Why’s that? Because loading speed does matter (Google introduced this to their ranking algorithms) and your web pages will load faster because your stylesheet file size will be smaller.

Below I will present you a short, yet comprehensive CSS shorthand guide to help you get started optimizing your CSS file. So let’s have a look at some examples and see exactly how we can optimize a CSS file.

1. Background properties in one line

Defining a background property could be made in an easier way than we often happen to see.

Why using:

 background: url(example.gif);
 background-color: #eaeaea ;
 background-repeat: repeat-x;
 background-position: top left;

… when you could easier write:

background: #eaeaea url(example.gif) repeat-x top left;

2. Border property

When all of the border widths are the same, instead using:

border-color: red;
border-width: 1px;
border-style: solid;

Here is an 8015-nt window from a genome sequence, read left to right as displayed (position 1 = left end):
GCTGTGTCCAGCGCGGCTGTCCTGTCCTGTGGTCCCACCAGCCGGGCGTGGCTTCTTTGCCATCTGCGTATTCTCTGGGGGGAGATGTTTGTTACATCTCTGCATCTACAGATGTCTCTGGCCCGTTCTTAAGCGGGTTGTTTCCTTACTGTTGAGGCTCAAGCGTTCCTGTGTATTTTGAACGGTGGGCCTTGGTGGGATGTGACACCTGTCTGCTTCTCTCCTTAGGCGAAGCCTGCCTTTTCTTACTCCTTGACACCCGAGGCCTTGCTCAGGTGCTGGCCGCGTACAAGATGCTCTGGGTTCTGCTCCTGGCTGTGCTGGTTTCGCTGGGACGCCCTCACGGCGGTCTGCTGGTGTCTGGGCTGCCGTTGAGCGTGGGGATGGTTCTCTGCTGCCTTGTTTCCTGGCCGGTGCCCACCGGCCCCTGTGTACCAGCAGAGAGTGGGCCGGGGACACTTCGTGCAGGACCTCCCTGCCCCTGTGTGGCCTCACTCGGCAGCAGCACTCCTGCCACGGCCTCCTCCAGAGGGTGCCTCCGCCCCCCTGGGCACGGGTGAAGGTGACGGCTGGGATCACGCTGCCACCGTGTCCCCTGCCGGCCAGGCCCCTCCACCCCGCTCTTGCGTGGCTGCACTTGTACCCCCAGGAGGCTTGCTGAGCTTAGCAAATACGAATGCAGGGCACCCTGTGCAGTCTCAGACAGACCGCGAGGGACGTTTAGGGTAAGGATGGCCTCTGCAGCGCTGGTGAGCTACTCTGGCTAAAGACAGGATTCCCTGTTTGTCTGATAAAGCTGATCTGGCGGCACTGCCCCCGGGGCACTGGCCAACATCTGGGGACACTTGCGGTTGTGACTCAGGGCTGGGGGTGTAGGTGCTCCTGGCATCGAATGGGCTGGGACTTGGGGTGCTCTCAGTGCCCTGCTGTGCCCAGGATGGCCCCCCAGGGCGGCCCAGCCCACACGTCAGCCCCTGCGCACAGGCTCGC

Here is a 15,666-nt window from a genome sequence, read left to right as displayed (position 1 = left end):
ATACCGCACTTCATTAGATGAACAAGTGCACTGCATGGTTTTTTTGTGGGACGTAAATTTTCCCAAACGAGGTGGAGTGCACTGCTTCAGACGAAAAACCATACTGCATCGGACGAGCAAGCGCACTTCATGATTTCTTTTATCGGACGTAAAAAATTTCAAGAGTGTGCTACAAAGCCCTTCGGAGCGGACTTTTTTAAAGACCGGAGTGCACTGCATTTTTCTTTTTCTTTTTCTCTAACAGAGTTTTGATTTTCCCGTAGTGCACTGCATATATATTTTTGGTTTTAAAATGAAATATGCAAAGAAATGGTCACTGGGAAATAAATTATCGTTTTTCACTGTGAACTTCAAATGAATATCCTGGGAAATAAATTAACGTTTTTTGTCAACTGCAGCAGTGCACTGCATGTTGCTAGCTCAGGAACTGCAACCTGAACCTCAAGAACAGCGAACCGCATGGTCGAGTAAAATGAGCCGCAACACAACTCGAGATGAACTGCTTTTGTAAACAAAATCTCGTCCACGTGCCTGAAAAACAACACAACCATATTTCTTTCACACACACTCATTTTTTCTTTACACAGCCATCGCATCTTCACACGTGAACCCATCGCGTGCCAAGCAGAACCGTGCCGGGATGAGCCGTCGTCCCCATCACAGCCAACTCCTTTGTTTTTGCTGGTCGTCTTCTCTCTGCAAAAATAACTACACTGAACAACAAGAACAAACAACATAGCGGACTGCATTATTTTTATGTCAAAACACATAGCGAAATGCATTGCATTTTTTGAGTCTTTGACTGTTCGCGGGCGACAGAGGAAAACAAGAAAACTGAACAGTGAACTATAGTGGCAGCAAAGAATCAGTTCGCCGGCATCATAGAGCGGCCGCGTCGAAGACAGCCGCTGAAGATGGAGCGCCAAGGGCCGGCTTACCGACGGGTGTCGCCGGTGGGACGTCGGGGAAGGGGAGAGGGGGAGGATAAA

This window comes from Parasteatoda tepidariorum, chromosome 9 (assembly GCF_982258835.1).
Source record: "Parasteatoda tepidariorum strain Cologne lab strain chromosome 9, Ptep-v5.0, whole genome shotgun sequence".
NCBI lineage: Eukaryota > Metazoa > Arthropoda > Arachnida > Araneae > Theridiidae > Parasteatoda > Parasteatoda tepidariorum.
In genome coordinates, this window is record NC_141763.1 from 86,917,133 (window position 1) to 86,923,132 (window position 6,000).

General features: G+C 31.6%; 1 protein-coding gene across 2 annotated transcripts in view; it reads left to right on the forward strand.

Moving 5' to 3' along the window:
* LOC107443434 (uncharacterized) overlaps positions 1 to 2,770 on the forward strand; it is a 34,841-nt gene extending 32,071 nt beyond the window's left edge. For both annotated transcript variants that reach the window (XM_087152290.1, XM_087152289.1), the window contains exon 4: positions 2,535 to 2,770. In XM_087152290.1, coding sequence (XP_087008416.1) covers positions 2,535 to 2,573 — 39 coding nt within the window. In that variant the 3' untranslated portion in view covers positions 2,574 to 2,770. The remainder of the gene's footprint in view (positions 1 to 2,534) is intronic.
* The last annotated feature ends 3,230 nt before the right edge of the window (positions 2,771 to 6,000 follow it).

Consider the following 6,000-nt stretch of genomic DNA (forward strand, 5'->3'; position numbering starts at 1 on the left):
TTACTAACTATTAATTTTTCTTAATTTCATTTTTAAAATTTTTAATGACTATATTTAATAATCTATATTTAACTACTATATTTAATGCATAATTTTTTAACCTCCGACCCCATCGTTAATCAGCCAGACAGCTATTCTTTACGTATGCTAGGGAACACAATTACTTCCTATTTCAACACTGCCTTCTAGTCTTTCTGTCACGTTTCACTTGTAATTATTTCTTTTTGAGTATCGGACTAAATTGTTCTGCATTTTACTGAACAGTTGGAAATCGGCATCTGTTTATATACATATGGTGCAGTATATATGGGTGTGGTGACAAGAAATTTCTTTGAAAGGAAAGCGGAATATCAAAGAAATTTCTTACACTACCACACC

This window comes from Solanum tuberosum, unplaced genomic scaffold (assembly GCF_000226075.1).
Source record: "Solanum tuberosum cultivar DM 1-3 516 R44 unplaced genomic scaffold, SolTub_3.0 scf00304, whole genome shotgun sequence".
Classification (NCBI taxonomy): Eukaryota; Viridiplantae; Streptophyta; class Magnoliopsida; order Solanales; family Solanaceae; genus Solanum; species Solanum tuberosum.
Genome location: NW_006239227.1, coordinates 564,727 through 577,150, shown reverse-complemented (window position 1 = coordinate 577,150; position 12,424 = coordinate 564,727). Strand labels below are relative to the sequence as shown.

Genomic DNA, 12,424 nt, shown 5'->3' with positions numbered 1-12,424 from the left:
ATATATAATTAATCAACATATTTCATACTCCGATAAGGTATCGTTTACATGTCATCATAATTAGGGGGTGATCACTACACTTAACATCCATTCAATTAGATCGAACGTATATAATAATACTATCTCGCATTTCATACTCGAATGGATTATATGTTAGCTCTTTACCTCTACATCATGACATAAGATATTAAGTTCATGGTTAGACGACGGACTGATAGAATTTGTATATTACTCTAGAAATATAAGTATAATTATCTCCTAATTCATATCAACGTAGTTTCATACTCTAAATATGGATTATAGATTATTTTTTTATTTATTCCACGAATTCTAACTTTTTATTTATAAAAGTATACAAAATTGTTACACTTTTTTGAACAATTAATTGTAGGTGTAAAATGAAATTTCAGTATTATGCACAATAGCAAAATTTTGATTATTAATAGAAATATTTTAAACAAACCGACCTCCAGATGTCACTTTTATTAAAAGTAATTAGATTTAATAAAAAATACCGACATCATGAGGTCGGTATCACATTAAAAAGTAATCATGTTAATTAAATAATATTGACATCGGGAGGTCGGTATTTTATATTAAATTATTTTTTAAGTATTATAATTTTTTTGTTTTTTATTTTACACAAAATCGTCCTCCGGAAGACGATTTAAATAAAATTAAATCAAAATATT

… you can simply write this:

border: 1px solid red;

3. List properties

The following list properties:

list-style-position: outside;
list-style-image: none;
list-style-type: disc;

… could be simplified into:

list-style: disc outside;
/* shorthand notation for list properties */
/* list-style: [list-style-type] [list-style-position] [list-style-image];*/

4. Font and line-height properties

Font and line-height properties like the ones below:

font-family: Arial, Helvetica;
font-weight: bold;
font-style: italic;
font-size: 1em;
line-height: 1.5em;

… can be easily transformed into:

font: bold italic 1em/1.5em Arial, Helvetica;

Much simpler huh? 🙂

5. Margin and padding properties